In this quasi-utopian world I’m imagining, I would not have to sit here and blog about all the ad hominem attacks and poor arguments, because no one would focus on them. They would dissipate like a calorie of heat in the endless cold of space. No one would turn their head and no one would glue their eyes to the TV. Chicanery and nonsense would not be combated or called out or suppressed. Rather it would cease to exist for the public at all (notice that I’ve made this argument before when I’ve argued that we should be zen-like in our approach to politics, by which I mean we should act against mudslinging THROUGH INACTION).

Further though, cynicism would disappear. Of course, the media would have to, as I’ve argued it shoud, reshape itself as an ump or a ref, faithfully recording point and counterpoint in a great national debate on serious issues. This would combat cynicism, but so would the focus on competition in its true form, which as we’ve seen, can generate respect. Larry Byrd was one of the first people to call Magic Johnson when the latter found out about his infection with the HIV virus. In a way, I think the competitive urge of two great competitors to destroy one another is the flip side of love. It is love in its other guise.

There are flaws with my proposal, and I’ll present them in the spirit of combating cynicism.

First, there are time when personal attacks and imputations of bad faith are needed. This happens in sports too. Every once in a while one coach will say that another coach has poor player control or that the coach encourages “dangerous” play. This is a last ditch effort and it is sometimes necessary. It is necessary in our culture too. It’s important to call out bigots or obstructionists, etc. I just think the threshold for doing so should be high. Better to keep our noses to the ground and work on building something rather than indulging tit for tat exchanges about words, comments, and bad faith.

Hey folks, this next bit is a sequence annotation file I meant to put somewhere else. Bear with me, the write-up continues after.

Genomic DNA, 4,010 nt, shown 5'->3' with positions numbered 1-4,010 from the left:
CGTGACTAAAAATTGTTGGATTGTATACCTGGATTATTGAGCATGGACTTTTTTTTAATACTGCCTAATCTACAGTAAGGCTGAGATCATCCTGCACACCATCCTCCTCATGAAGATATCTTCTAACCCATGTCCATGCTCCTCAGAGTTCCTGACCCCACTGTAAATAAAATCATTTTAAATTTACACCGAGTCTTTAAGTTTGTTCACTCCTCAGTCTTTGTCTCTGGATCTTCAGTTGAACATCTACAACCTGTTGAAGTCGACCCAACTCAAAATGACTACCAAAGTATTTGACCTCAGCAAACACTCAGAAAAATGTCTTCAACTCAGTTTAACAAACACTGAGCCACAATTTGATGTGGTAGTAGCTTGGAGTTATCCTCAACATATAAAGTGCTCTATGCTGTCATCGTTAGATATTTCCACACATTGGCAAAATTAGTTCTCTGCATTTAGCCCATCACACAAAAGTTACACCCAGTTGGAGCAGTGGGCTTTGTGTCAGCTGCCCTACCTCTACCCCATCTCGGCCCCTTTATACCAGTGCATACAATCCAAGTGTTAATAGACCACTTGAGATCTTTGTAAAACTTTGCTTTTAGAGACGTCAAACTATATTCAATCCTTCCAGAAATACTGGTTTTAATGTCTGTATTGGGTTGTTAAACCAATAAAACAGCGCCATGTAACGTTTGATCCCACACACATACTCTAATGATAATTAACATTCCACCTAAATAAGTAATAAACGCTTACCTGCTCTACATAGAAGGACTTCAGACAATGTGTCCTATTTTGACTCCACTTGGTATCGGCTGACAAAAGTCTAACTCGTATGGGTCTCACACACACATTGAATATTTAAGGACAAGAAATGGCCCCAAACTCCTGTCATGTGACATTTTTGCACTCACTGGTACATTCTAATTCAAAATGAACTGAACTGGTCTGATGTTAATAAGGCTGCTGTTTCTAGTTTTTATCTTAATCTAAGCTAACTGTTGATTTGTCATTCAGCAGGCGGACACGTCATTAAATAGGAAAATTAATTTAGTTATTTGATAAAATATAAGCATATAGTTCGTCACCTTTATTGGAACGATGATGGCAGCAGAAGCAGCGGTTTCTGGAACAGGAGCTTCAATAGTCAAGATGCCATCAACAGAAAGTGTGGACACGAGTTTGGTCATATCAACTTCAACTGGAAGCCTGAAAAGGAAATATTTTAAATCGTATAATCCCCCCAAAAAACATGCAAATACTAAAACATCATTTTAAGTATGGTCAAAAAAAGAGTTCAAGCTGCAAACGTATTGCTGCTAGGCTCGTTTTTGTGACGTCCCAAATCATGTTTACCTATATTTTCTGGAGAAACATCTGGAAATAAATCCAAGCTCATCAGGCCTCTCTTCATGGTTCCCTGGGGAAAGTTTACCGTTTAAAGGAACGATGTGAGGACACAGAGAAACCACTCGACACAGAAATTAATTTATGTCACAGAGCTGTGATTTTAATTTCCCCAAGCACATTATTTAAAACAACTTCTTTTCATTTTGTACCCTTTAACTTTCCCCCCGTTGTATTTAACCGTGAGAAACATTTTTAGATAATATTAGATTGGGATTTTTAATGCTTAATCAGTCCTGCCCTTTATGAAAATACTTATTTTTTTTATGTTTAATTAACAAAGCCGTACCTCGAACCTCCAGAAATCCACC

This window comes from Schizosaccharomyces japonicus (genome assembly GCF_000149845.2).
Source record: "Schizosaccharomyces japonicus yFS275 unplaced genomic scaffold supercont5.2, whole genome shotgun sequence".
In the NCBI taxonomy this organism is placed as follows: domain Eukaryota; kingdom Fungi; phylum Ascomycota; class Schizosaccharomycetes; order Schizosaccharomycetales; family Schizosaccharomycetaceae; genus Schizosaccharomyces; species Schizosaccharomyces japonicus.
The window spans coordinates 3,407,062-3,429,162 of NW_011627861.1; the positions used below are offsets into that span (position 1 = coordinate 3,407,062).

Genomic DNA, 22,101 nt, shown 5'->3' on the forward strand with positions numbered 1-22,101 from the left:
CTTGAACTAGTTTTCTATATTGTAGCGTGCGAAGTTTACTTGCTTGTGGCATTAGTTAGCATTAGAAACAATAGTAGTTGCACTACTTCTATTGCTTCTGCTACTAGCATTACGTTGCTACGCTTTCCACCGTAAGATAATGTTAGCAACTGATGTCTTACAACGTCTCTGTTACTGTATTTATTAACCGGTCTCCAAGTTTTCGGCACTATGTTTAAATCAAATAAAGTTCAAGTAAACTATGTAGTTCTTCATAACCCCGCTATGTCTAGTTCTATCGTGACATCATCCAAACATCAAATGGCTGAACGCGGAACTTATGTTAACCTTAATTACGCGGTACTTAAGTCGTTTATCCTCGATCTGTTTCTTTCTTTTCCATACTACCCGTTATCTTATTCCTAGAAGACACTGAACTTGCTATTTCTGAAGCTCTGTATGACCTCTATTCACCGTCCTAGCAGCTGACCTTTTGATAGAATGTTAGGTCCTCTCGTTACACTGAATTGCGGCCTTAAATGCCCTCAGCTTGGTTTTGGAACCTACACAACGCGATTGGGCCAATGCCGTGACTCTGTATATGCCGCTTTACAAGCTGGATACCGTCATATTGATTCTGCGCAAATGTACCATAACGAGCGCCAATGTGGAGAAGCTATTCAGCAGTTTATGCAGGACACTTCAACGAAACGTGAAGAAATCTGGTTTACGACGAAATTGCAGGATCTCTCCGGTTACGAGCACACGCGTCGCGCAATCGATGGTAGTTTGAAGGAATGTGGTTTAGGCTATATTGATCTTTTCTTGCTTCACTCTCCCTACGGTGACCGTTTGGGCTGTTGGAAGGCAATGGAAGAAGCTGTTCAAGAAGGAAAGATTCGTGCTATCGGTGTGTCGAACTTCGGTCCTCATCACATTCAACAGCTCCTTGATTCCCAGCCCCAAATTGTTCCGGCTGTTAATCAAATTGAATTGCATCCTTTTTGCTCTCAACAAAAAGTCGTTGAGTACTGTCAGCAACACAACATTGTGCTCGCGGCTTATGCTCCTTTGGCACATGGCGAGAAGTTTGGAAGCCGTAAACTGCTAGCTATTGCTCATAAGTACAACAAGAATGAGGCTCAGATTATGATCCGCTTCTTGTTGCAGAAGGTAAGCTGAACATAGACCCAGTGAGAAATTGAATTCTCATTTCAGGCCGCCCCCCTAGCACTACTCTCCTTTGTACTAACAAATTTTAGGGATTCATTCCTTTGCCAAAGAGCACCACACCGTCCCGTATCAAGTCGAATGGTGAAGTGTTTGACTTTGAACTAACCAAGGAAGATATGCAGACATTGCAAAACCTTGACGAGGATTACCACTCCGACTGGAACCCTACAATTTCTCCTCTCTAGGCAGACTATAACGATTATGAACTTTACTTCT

Also, there is a real elitism to my proposal. In a way, I’m suggesting that we make our public sphere like a debating society where everyone observes decorum etc. But what about times when there are people undergoing oppression in the streets? Should such people await the conclusion of an austere round of discussion before rioting, or trying to retake a modicum of decency and power?

I have no answer to this objection, because again, there are times when debate and discussion break down. When the bounds of rationality and public-spirited discourse are twisted and only action can break them free.